Part Three

Solar Eclipse

Bridger-Teton National Forest







September 4, 2017

Solar Eclipse. My only recollection of one was standing on the playground with my 4th grade class in San Diego looking through cardboard cutouts at a partial eclipse. I wasn't impressed and was certain the playground could be put to better use.

Forty-eight years later I'm willing to drive across two states and take nine days out of my Mongolian adventure-preparing life to stand on a grassy hilltop in Wyoming along the path of totality.

Jim and I went mainly because of two people: Jeff, a fellow Eastside resident and professional photographer, and Judith, a Dutch friend who has followed our sailing adventures for several years.

Back in January Jeff mentioned going to a spot near Jackson to be in the Path of Totality. I was enthusiastic - not because I was keen to gaze into the sky - but because I'm deliriously enamored with the Tetons. We all agreed that having another self-contained vehicle would be useful in securing a spot so I half-heartedly committed.

A few months ago Judith said she was coming to the US and would like to meet. For work, I asked. No, to watch the Solar Eclipse. She and her partner witnessed one in Europe in 1999 and now follow them around the world.

Well, if it was this important and we had the opportunity, Jim and I figured, maybe...

And so on August 16th we found ourselves Sprinting out of Mammoth towards Wyoming.

Sometimes the rat rides shotgun so I can stretch out in the back.


BLM Land somewhere in Northeastern Nevada - August 16, 2017

The sun was low in the sky as we grew weary of driving. With our Nevada atlas sprawled across my lap, I was throwing out ideas of where to stop. This whole area was BLM land which meant we could camp anywhere.

Barbed wire fencing lined both sides of the road and, here and there, were gates with signs asking people to keep them closed. "We can go up any of these dirt roads," I said to Jim. He kept driving.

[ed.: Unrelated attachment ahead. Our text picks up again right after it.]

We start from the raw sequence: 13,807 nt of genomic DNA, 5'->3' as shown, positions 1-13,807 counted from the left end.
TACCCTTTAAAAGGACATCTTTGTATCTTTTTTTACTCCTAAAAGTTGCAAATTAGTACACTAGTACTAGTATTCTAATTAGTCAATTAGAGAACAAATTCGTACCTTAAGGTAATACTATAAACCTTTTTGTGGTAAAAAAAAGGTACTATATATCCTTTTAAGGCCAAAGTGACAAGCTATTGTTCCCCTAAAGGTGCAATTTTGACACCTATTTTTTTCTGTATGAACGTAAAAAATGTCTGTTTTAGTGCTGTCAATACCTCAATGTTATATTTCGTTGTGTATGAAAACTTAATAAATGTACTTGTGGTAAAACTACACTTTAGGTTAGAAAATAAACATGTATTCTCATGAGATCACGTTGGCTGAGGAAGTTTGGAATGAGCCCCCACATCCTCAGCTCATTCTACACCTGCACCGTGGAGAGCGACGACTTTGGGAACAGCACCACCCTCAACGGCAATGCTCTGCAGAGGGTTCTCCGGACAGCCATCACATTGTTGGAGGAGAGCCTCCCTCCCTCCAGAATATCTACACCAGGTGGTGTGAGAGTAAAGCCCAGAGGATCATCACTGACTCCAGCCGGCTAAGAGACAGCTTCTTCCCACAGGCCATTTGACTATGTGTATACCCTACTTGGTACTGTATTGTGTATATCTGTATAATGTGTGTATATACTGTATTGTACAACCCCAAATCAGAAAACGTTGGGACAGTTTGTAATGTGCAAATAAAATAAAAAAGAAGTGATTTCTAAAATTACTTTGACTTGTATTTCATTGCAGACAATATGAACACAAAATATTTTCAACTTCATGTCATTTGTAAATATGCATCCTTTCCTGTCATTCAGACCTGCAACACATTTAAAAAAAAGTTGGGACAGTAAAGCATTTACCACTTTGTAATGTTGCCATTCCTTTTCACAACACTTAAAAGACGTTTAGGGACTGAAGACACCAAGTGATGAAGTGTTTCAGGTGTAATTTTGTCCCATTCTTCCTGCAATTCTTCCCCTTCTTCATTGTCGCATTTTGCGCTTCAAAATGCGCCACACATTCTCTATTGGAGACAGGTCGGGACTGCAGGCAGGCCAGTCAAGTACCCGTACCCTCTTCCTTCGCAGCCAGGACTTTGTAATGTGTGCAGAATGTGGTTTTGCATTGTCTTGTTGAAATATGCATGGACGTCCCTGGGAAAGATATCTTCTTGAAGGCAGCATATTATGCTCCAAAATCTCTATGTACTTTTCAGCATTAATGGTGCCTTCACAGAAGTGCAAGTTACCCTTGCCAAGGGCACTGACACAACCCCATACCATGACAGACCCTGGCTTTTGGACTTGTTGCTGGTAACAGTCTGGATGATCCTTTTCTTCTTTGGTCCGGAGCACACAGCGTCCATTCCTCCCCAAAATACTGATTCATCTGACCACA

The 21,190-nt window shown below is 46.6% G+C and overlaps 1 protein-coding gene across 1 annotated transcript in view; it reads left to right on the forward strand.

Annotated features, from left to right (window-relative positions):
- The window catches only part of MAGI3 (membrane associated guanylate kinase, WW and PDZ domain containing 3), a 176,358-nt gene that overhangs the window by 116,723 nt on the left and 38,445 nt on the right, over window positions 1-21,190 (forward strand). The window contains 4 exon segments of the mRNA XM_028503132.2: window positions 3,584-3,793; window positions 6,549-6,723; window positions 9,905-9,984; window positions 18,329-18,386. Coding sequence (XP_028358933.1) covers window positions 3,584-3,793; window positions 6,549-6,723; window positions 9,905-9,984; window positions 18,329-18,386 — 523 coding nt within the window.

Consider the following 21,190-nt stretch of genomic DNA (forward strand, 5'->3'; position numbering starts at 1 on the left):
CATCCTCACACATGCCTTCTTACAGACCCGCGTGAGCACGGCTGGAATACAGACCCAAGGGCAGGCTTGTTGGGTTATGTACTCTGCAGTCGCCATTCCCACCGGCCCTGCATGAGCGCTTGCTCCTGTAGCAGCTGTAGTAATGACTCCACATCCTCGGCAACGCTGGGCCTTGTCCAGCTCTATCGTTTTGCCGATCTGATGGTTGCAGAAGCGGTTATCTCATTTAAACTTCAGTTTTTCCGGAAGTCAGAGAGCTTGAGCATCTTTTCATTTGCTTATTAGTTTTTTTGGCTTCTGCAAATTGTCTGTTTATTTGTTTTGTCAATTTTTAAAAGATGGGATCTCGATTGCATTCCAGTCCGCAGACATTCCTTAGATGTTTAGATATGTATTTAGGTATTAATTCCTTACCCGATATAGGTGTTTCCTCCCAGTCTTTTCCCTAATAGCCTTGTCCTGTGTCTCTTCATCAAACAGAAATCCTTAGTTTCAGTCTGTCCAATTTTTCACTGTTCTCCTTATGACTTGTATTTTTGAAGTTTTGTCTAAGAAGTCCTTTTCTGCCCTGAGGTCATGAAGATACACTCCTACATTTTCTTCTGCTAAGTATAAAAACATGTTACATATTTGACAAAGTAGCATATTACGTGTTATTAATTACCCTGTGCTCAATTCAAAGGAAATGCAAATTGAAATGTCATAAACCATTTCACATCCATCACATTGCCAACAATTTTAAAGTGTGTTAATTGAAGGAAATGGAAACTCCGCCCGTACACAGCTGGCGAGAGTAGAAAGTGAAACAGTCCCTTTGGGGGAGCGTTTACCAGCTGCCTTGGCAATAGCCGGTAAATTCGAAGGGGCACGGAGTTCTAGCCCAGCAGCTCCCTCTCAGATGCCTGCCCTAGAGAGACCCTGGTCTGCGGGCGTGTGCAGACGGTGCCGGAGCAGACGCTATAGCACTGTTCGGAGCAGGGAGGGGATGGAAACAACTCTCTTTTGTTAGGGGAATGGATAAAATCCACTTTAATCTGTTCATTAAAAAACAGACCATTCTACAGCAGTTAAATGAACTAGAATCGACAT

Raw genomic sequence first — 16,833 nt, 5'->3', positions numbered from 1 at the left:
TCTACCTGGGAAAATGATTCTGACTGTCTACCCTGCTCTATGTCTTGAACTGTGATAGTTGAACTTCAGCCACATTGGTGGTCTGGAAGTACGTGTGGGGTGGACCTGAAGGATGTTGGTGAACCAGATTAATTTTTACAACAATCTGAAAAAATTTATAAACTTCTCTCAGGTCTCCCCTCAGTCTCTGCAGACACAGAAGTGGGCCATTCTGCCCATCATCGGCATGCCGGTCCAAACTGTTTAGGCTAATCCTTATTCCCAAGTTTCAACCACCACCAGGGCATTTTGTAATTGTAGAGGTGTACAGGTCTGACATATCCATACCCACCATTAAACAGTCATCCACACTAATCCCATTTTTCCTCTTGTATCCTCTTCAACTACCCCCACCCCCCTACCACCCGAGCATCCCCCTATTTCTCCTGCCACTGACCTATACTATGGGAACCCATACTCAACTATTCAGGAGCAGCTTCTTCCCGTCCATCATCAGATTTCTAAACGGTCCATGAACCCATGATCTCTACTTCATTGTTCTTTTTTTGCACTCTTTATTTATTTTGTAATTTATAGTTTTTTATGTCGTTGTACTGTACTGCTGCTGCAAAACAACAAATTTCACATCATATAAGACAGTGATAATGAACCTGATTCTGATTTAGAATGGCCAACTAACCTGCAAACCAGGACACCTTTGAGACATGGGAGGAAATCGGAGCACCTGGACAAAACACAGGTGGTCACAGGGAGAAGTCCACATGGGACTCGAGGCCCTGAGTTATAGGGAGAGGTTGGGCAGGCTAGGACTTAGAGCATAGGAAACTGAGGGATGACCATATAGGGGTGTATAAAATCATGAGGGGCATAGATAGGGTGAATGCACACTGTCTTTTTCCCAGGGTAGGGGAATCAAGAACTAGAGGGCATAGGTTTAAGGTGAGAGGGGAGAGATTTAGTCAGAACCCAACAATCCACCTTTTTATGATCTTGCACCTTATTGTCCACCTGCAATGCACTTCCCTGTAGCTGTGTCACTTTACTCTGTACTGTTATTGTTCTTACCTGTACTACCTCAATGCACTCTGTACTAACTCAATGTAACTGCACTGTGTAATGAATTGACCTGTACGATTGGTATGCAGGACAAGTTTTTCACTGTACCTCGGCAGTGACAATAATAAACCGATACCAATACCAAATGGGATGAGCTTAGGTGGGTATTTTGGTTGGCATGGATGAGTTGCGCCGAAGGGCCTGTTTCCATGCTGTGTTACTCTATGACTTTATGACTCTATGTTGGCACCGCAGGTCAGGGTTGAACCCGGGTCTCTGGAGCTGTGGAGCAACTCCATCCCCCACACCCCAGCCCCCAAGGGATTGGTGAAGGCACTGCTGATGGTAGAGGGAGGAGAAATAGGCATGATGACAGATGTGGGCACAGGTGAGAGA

Finally I said, "Let's turn around and try that one back there." He balked about the uncovered e-bikes hanging off our stern getting dirty and wondered aloud if it really was okay, but slowed and made a U-Turn.

I opened and closed the gate as he pulled through and we followed the dirt road up to where it started to enter a long canyon. Horses came out! We slowed. They kept coming. We stopped and decided to stay right there, on the road, so as not to bother them any further.

They all moved past except one who went to the top of the hill in front of us and another who went off to the side. They kept watch until dark. In the morning there were more than 50 munching grass on both sides of the road between us and the gate.

We lingered in bed watching them out the back window as the sun slowly lit up the land. Eventually I eased the side door open. They looked up but stayed put. When we climbed on top to take some photos, some moved away, others stayed. Once breakfast was finished and our coffee cups refilled, Jim backed up slowly as they sauntered away. We were on the road by 8:30am.


Campsite along river near Falls Campground, Swan Valley, Idaho - August 18, 2017

Our route from Mammoth to the Bridger-Teton National Forest took us along mostly secondary roads. We prefer those to freeways, especially when speed limits are 70 and 80 miles per hour.


Fireside Resort Campground, Moran, WY - August 18-23, 2017

Jeff had made reservations at a campground with hook-ups, showers, and a wide open view outside Grand Teton National Park. This was our base and back-up for the solar show on the 21st.

Together with three of Jeff and Lori's other photographing friends, Jerry, Ralph, and Michelle, we caravaned around the park looking for good light, flat water, and nice landscapes.